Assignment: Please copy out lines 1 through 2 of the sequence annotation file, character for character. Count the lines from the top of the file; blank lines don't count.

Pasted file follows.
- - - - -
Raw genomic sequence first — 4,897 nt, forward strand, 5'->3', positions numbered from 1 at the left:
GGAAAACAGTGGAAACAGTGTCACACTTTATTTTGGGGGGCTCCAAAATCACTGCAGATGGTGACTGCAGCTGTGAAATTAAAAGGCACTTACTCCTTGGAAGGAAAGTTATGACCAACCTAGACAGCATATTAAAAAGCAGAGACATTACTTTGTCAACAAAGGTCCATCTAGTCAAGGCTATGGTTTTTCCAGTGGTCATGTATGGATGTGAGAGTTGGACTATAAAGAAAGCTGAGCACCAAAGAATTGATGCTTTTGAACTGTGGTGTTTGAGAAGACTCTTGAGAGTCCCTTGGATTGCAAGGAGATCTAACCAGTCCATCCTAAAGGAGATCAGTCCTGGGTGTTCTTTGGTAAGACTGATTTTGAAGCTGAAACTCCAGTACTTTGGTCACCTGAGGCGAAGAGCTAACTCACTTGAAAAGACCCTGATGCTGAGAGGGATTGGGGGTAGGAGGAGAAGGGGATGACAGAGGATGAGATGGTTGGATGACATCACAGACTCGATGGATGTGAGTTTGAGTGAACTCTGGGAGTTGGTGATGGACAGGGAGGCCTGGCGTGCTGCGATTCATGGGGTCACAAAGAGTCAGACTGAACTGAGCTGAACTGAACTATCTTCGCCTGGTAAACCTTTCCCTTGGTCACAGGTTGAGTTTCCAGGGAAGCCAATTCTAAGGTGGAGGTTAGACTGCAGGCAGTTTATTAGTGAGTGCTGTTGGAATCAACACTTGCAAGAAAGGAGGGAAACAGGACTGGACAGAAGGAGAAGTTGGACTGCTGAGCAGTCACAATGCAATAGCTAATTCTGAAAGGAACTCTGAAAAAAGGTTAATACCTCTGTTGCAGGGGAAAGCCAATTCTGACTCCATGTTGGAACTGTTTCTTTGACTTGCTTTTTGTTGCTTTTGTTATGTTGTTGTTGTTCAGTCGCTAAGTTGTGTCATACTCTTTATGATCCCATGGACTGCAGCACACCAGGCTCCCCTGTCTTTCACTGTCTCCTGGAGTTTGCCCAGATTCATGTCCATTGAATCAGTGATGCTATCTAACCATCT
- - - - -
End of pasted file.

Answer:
Raw genomic sequence first — 4,897 nt, forward strand, 5'->3', positions numbered from 1 at the left:
GGAAAACAGTGGAAACAGTGTCACACTTTATTTTGGGGGGCTCCAAAATCACTGCAGATGGTGACTGCAGCTGTGAAATTAAAAGGCACTTACTCCTTGGAAGGAAAGTTATGACCAACCTAGACAGCATATTAAAAAGCAGAGACATTACTTTGTCAACAAAGGTCCATCTAGTCAAGGCTATGGTTTTTCCAGTGGTCATGTATGGATGTGAGAGTTGGACTATAAAGAAAGCTGAGCACCAAAGAATTGATGCTTTTGAACTGTGGTGTTTGAGAAGACTCTTGAGAGTCCCTTGGATTGCAAGGAGATCTAACCAGTCCATCCTAAAGGAGATCAGTCCTGGGTGTTCTTTGGTAAGACTGATTTTGAAGCTGAAACTCCAGTACTTTGGTCACCTGAGGCGAAGAGCTAACTCACTTGAAAAGACCCTGATGCTGAGAGGGATTGGGGGTAGGAGGAGAAGGGGATGACAGAGGATGAGATGGTTGGATGACATCACAGACTCGATGGATGTGAGTTTGAGTGAACTCTGGGAGTTGGTGATGGACAGGGAGGCCTGGCGTGCTGCGATTCATGGGGTCACAAAGAGTCAGACTGAACTGAGCTGAACTGAACTATCTTCGCCTGGTAAACCTTTCCCTTGGTCACAGGTTGAGTTTCCAGGGAAGCCAATTCTAAGGTGGAGGTTAGACTGCAGGCAGTTTATTAGTGAGTGCTGTTGGAATCAACACTTGCAAGAAAGGAGGGAAACAGGACTGGACAGAAGGAGAAGTTGGACTGCTGAGCAGTCACAATGCAATAGCTAATTCTGAAAGGAACTCTGAAAAAAGGTTAATACCTCTGTTGCAGGGGAAAGCCAATTCTGACTCCATGTTGGAACTGTTTCTTTGACTTGCTTTTTGTTGCTTTTGTTATGTTGTTGTTGTTCAGTCGCTAAGTTGTGTCATACTCTTTATGATCCCATGGACTGCAGCACACCAGGCTCCCCTGTCTTTCACTGTCTCCTGGAGTTTGCCCAGATTCATGTCCATTGAATCAGTGATGCTATCTAACCATCT